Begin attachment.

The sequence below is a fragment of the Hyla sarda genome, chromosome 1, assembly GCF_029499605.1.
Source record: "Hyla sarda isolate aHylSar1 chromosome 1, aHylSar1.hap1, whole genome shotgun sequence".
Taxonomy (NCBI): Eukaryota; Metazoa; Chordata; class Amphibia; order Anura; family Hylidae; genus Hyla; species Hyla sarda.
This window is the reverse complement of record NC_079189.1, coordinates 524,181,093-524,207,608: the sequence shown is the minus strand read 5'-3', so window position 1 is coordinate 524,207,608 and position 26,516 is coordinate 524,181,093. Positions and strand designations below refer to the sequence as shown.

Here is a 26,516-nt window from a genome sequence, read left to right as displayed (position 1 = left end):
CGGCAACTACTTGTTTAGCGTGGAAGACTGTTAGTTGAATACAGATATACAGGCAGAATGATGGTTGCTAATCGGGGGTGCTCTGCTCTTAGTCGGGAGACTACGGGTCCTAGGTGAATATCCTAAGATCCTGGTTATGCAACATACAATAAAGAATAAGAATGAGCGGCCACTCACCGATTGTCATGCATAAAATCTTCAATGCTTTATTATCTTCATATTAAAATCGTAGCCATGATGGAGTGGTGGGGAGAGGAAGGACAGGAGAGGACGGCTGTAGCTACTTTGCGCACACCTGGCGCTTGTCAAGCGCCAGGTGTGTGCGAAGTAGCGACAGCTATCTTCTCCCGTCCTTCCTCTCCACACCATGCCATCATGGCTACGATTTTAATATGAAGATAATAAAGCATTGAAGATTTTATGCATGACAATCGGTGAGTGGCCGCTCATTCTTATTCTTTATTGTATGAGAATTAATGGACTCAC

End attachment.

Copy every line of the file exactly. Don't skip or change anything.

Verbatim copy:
The sequence below is a fragment of the Hyla sarda genome, chromosome 1, assembly GCF_029499605.1.
Source record: "Hyla sarda isolate aHylSar1 chromosome 1, aHylSar1.hap1, whole genome shotgun sequence".
Taxonomy (NCBI): Eukaryota; Metazoa; Chordata; class Amphibia; order Anura; family Hylidae; genus Hyla; species Hyla sarda.
This window is the reverse complement of record NC_079189.1, coordinates 524,181,093-524,207,608: the sequence shown is the minus strand read 5'-3', so window position 1 is coordinate 524,207,608 and position 26,516 is coordinate 524,181,093. Positions and strand designations below refer to the sequence as shown.

Here is a 26,516-nt window from a genome sequence, read left to right as displayed (position 1 = left end):
CGGCAACTACTTGTTTAGCGTGGAAGACTGTTAGTTGAATACAGATATACAGGCAGAATGATGGTTGCTAATCGGGGGTGCTCTGCTCTTAGTCGGGAGACTACGGGTCCTAGGTGAATATCCTAAGATCCTGGTTATGCAACATACAATAAAGAATAAGAATGAGCGGCCACTCACCGATTGTCATGCATAAAATCTTCAATGCTTTATTATCTTCATATTAAAATCGTAGCCATGATGGAGTGGTGGGGAGAGGAAGGACAGGAGAGGACGGCTGTAGCTACTTTGCGCACACCTGGCGCTTGTCAAGCGCCAGGTGTGTGCGAAGTAGCGACAGCTATCTTCTCCCGTCCTTCCTCTCCACACCATGCCATCATGGCTACGATTTTAATATGAAGATAATAAAGCATTGAAGATTTTATGCATGACAATCGGTGAGTGGCCGCTCATTCTTATTCTTTATTGTATGAGAATTAATGGACTCAC